The Gospel According to John (5:17-30)
Jesus answered the Jews: “My Father is at work until now, so I am at work.” For this reason they tried all the more to kill him, because he not only broke the Sabbath but he also called God his own Father, making himself equal to God. Jesus answered and said to them, “Amen, amen, I say to you, the Son cannot do anything on his own, but only what he sees the Father doing; for what he does, the Son will do also. For the Father loves the Son and shows him everything that he himself does, and he will show him greater works than these, so that you may be amazed. For just as the Father raises the dead and gives life, so also does the Son give life to whomever he wishes. Nor does the Father judge anyone, but he has given all judgment to the Son, so that all may honor the Son just as they honor the Father. Whoever does not honor the Son does not honor the Father who sent him. Amen, amen, I say to you, whoever hears my word and believes in the one who sent me has eternal life and will not come to condemnation, but has passed from death to life. Amen, amen, I say to you, the hour is coming and is now here when the dead will hear the voice of the Son of God, and those who hear will live. For just as the Father has life in himself, so also he gave to the Son the possession of life in himself. And he gave him power to exercise judgment, because he is the Son of Man. Do not be amazed at this, because the hour is coming in which all who are in the tombs will hear his voice and will come out, those who have done good deeds to the resurrection of life, but those who have done wicked deeds to the resurrection of condemnation. I cannot do anything on my own; I judge as I hear, and my judgment is just, because I do not seek my own will but the will of the one who sent me.”
Reflection: John’s narrative in this Gospel passage demonstrates how strong Jesus’ conviction is to the Father. His confidence and sincerity proves that He is truly the divine Son of God showing that the Father and the Son are in complete unison.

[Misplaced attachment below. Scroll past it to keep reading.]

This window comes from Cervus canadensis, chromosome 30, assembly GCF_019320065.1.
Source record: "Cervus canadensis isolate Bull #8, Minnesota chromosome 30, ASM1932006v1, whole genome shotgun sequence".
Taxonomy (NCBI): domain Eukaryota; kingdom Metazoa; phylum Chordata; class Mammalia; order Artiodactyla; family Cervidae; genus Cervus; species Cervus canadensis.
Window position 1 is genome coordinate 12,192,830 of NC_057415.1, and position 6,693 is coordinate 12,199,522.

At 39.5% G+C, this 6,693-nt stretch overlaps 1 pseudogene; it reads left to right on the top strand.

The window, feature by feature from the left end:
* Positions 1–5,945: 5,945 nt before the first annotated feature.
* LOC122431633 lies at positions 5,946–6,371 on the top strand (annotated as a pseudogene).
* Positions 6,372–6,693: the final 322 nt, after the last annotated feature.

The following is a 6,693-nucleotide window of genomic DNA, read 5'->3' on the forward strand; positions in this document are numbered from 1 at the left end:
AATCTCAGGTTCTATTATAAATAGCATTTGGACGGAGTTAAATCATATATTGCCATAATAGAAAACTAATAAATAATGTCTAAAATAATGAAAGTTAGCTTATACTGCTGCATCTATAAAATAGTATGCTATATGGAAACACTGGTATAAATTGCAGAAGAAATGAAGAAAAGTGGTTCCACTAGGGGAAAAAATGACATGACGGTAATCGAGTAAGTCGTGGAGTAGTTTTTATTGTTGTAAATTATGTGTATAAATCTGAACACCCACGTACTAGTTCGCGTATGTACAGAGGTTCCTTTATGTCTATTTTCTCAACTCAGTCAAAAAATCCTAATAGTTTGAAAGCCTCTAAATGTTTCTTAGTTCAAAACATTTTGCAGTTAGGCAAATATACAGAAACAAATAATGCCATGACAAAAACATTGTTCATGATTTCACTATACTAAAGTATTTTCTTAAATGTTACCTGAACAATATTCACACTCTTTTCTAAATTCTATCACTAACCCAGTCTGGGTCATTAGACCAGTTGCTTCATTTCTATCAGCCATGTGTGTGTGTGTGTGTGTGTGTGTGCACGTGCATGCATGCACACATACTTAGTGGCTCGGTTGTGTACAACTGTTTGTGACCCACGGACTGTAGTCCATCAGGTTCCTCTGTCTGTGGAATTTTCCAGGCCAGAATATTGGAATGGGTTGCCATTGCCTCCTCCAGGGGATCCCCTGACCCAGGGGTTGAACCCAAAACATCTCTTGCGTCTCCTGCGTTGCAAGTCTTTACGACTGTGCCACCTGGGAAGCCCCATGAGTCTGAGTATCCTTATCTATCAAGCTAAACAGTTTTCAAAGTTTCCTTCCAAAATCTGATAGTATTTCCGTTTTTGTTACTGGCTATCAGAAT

As we continue on our Lenten journey, we can see that Jesus is pushing the envelope with the Pharisees by his narrative as He professes His connection with God His Father. He tells them of the events that will occur in the coming weeks, not only for himself but also for everyone who has died as well and being judged by the Son by their good deeds.
A Christian paradox is that even though Jesus is God and holds the same authority as God the Father, he does not seek to do his own will, but only the Father’s will. He acts with perfect obedience, “And being found in human form, he humbled himself by becoming obedient to the point of death, even death on a cross” (Philippians 2:8). Being obedient to the Father’s will is necessary for all Christians: “Not everyone who says to me, ‘Lord, Lord,’ will enter the Kingdom of Heaven, but the one who does the will of my Father who is in heaven” (Matthew 7:21). We can imitate Jesus’ obedience by continuing our time in silent prayer to hear and discern what the Father’s will is for us.
When we are obedient, we demonstrate our love for God: “If you love me, you will keep my commandments” (John 14:15). Obedience to God’s will also brings us peace. When we do what God wills in our lives, we can be at peace, resting in the knowledge that we are being obedient to his plan. God is the one who knows and always wills what is good for others and as well as for us.
Action of the Day: Today let us submit ourselves to God’s holy will, and ask for His forgiveness for the times when we have been disobedient to and rebelled against God’s authority. Let us always ready to give an explanation to anyone who asks us for a reason for hope and do it with gentleness and reverence. (cf. 1 Peter 3:15). Help us to listen and become more obedient to what God the Father is calling each of us to do every day.